But what defines “absentee”? If you see your child once a month, does that make you a nonexistent father? Once a week?
There was an interesting article in this Sunday’s WaPo, entitled Dad Redefined, which is one part of their recent series on black men in America. This article focused on absentee black dads–their description, not mine–and it got me to wondering just who we consider absent in a child’s life.
Let’s calculate my waking hours with 3B in a typical week at Casa Bradstein and compare it with a typical week for Tim Wagoner, the dad profiled in the story:
24 x 7 = 168 hours/week
- subtract 40 hours for work, plus 45 minutes commuting each day = 124.25
- subtract eight hours a day for sleep (strange, but true . . . as much as 3B sleeps, it’s been getting us to sleep more too) = 68.25
- subtract half an hour a day for dog walking and typically an hour a night that 3B and Mama are down while I’m cleaning up the kitchen and fruiting around, like now = 57.75
- subtract at least four hours on each weekend day for 3B’s naps = 49.75
That means that I’ve got just over two waking days every week with 3B, scattered in short bursts throughout the week. That’s not much more than Wagoner has, and his comes in a similar fashion–little bits here and there.
Granted, there are some fundamental differences–while 3B sleeps at night, he’s with me and Mama. The big similarity is that Wagoner and I spend a large amount of time each week away from the house trying to improve our families’ lots in life. My time is at one job and his is at a part-time job and GED classes.
Why is it, then, that an article profiles him as an absentee dad, but not me or someone like me? Is it because he’s working part-time and studying for his GED and I have a steady gig, making it more acceptable for me to be gone for most daylight hours during the week? What’s the difference between our absences to our two sons, however?
All of this raises the question that is repeated throughout the article:
What does a daddy do?
There is a pause. Wagoner doodles his index finger around his son’s hand. Zyhir is tapping it.
“Just be there,” Wagoner says, not looking up from Zyhir. “That’s the most important thing. You can buy them all the clothes, all the toys, and it don’t matter. Most important thing is that he knows my voice, knows me when he sees me.”
There are other things, too, of course: Nurture. Shelter. Love. Protect. Those entail a lifetime of decisions and sacrifices; fatherhood isn’t a job with a time clock where you punch in, punch out.
I have the same feelings and the same priorities. And those things that Wagoner lists, he is providing and working hard to continue providing, as I am for 3B. For Wagoner, as for me, doing so requires being away from his baby for extended periods of time during the week, but it doesn’t mean that he’s by any means absent from his child’s life, even before Zyhir was born:
He lives about a mile from Children’s Hospital, where McDaniel [Zyhir’s mom] went for her checkups, and he could walk to the appointments. He was there when Zyhir was born: “He had the umbilical cord wrapped around his neck.” There’s a picture on the mantel in the living room, Wagoner in his white scrubs, holding his son after the birth.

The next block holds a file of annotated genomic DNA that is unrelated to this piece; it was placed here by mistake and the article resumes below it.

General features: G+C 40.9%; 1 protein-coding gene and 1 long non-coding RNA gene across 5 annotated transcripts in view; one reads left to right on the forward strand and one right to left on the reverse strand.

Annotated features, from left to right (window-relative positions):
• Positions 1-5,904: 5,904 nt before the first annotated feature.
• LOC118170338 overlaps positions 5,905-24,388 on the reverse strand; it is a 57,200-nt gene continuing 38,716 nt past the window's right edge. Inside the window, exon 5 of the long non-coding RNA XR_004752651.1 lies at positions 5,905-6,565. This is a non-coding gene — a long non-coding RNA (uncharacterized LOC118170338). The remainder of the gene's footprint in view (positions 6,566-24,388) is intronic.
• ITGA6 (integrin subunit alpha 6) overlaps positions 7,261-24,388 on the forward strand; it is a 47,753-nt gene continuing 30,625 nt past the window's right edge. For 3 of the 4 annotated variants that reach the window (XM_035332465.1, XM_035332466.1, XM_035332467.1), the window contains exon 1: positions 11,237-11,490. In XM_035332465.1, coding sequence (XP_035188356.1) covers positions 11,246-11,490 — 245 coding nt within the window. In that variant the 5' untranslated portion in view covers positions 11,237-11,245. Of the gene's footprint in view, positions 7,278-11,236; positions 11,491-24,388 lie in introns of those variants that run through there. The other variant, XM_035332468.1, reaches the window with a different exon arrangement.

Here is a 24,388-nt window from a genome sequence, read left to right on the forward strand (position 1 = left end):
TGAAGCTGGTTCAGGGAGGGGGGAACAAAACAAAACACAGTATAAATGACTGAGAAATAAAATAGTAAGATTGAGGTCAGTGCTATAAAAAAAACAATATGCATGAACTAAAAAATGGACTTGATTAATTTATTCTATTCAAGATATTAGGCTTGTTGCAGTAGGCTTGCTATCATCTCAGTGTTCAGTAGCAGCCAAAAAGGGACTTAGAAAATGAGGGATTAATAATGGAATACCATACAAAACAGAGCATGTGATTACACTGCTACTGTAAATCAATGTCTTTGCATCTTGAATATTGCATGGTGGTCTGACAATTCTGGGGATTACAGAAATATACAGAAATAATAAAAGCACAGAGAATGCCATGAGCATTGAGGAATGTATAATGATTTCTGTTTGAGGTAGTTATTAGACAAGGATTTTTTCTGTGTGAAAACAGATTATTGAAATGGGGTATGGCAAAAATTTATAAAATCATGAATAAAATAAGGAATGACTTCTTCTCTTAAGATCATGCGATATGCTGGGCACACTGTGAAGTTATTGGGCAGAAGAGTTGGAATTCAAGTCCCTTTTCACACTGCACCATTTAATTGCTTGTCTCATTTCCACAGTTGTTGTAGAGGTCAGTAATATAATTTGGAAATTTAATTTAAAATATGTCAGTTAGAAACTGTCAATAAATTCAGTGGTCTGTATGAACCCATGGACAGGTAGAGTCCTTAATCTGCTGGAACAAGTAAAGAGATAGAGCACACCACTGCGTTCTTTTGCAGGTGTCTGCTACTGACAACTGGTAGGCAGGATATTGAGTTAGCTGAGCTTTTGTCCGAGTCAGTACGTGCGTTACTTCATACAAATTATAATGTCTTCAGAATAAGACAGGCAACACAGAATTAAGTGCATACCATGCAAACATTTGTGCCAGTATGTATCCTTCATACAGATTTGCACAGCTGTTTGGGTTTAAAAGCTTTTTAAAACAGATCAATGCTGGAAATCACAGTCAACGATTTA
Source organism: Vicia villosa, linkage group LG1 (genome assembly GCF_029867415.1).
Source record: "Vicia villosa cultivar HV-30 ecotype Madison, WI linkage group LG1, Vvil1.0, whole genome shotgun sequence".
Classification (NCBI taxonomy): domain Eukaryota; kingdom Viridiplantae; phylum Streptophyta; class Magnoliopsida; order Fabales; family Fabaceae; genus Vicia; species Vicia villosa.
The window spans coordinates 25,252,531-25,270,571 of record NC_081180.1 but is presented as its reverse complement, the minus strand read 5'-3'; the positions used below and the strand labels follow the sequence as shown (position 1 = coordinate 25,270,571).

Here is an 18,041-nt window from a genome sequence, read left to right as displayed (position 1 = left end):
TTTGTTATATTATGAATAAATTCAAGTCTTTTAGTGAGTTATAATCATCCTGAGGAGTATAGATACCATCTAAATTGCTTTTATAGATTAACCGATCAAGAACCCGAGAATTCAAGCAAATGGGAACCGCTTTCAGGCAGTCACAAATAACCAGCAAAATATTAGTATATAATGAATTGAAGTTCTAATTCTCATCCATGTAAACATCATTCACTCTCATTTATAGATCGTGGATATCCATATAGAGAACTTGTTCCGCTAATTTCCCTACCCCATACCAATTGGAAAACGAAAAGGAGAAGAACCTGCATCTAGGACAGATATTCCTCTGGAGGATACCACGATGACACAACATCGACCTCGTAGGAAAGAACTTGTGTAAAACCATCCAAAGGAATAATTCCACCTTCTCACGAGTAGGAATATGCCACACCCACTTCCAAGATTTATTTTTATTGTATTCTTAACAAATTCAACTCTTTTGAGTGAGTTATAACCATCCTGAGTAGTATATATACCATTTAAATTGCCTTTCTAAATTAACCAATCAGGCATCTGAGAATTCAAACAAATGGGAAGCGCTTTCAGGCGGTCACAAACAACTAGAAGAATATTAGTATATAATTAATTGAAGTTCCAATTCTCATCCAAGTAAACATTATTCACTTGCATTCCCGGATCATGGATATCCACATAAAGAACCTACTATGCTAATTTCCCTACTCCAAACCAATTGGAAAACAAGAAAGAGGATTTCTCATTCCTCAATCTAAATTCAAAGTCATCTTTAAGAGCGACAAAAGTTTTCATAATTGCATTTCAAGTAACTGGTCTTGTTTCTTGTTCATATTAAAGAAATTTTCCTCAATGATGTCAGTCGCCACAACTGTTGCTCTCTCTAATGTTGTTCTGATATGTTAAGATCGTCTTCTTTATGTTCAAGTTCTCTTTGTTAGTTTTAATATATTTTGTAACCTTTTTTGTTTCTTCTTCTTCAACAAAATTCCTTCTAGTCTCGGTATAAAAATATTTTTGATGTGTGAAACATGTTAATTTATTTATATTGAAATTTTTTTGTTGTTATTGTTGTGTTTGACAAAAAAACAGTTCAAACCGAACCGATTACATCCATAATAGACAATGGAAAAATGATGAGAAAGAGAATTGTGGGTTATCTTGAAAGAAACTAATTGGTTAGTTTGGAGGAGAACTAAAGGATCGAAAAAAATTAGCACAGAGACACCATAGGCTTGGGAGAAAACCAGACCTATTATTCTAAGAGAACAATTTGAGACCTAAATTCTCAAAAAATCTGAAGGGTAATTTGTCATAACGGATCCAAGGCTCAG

I can’t tell you how many times I was the only man in the waiting room when Mama and I went in for prenatal (ante-natal, for you Brits) appointments. Based on that, by the time his son was born, Wagoner was miles ahead of all the dads who were absent from our waiting room in knowledge and experience. So why is he called an absentee dad, but there’s no parallel series on middle-class, suburban dads who didn’t go in for prenatal visits?
And then there’s the elephant in the room: race. Is it OK to call Wagoner an absentee dad because he’s black, but it’s not OK to call someone like me an absentee dad because I’m white? As far as I’m concerned, that’s bullshit, but I suspect that race is behind much of this labeling. I’m not saying that there aren’t also working black dads who are out of the house as many hours a week as I am, but I am saying that the assumption that married white dads who live in the same house as their kids and the mother of their kids are fully present in their kids’ lives is a dangerously shallow view of the world.
We need to get beyond these monetary measures of achievement and superficial racial separations and get down to determining our success by understanding the true meaning and worth of our lives:
“Too much and too long, we seem to have surrendered community excellence and community values in the mere accumulation of material things. Our gross national product … if we should judge America by that–counts air pollution and cigarette advertising, and ambulances to clear our highways of carnage. It counts special locks for our doors and the jails for those who break them. It counts the destruction of our redwoods and the loss of our natural wonder in chaotic sprawl. It counts napalm and the cost of a nuclear warhead, and armored cars for police who fight riots in our streets. It counts Whitman’s rifle and Speck’s knife, and the television programs which glorify violence in order to sell toys to our children.
“Yet the gross national product does not allow for the health of our children, the quality of their education, or the joy of their play. It does not include the beauty of our poetry or the strength of our marriages; the intelligence of our public debate or the integrity of our public officials. It measures neither our wit nor our courage; neither our wisdom nor our learning; neither our compassion nor our devotion to our country; it measures everything, in short, except that which makes life worthwhile. And it tells us everything about America except why we are proud that we are Americans.”
–Robert F. Kennedy Address, University of Kansas, Lawrence, Kansas, March 18, 1968
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